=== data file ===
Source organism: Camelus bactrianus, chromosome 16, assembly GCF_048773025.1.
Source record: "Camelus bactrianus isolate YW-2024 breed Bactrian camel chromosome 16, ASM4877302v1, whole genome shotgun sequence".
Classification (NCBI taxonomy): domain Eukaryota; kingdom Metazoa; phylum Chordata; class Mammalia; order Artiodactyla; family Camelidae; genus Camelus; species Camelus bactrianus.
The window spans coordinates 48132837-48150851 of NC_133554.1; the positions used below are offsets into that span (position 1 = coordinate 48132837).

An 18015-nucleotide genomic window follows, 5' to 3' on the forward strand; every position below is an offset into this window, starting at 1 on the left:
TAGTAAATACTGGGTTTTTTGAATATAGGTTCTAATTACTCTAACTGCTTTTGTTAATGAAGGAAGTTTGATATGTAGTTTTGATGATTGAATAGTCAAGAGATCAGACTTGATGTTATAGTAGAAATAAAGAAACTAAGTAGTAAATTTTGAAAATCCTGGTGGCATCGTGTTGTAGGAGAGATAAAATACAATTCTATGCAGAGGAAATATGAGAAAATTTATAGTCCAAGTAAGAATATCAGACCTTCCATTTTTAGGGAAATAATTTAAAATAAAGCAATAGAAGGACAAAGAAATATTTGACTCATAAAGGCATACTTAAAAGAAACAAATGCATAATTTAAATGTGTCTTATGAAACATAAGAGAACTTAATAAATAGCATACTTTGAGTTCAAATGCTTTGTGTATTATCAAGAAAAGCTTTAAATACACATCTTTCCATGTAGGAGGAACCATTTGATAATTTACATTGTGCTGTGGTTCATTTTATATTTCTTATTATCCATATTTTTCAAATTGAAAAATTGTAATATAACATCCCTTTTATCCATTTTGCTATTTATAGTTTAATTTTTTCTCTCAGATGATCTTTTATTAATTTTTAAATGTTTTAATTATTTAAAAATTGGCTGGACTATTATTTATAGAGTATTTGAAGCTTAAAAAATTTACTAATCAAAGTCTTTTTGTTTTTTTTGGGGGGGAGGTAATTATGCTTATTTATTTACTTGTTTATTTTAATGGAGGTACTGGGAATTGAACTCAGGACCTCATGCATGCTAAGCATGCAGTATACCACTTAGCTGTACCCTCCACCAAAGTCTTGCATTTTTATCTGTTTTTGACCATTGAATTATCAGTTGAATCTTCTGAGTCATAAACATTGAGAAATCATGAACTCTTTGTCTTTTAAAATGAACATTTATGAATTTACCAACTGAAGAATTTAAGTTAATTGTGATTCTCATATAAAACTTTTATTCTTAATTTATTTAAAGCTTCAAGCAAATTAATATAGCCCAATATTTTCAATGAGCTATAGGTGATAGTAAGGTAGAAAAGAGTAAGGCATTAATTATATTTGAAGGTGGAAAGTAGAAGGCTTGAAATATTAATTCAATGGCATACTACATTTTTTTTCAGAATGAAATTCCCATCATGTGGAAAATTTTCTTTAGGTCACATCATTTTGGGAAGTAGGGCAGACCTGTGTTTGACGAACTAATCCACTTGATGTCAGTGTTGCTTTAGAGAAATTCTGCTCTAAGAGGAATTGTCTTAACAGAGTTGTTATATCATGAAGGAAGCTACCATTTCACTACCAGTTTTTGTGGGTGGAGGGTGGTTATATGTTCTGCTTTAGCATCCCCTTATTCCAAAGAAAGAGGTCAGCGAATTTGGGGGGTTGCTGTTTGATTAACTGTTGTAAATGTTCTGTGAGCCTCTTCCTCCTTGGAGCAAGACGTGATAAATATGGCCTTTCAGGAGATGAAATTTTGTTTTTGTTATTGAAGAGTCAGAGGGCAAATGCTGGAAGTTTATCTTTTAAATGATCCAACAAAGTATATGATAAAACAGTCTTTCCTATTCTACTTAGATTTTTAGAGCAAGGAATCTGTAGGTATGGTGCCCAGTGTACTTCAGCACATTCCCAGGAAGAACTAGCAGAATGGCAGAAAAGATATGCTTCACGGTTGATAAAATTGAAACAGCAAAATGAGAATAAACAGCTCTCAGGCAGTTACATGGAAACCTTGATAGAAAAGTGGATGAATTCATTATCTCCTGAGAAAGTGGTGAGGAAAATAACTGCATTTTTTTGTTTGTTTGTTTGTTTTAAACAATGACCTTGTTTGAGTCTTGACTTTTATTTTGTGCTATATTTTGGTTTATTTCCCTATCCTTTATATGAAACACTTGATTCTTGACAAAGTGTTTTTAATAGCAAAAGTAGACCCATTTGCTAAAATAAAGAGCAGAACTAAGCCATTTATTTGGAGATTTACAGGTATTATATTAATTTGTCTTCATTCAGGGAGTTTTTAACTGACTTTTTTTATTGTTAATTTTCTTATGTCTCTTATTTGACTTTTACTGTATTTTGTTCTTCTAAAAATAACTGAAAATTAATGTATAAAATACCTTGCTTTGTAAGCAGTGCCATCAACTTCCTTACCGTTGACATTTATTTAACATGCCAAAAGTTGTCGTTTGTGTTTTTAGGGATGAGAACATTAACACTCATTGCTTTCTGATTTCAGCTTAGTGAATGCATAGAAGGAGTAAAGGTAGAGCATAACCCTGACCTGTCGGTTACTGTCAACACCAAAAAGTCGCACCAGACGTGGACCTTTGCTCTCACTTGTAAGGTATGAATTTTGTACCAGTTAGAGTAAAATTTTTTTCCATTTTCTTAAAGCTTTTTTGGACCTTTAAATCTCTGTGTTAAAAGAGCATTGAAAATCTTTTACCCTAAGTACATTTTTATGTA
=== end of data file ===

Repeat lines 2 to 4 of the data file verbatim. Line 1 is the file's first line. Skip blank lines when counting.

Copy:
Source record: "Camelus bactrianus isolate YW-2024 breed Bactrian camel chromosome 16, ASM4877302v1, whole genome shotgun sequence".
Classification (NCBI taxonomy): domain Eukaryota; kingdom Metazoa; phylum Chordata; class Mammalia; order Artiodactyla; family Camelidae; genus Camelus; species Camelus bactrianus.
The window spans coordinates 48132837-48150851 of NC_133554.1; the positions used below are offsets into that span (position 1 = coordinate 48132837).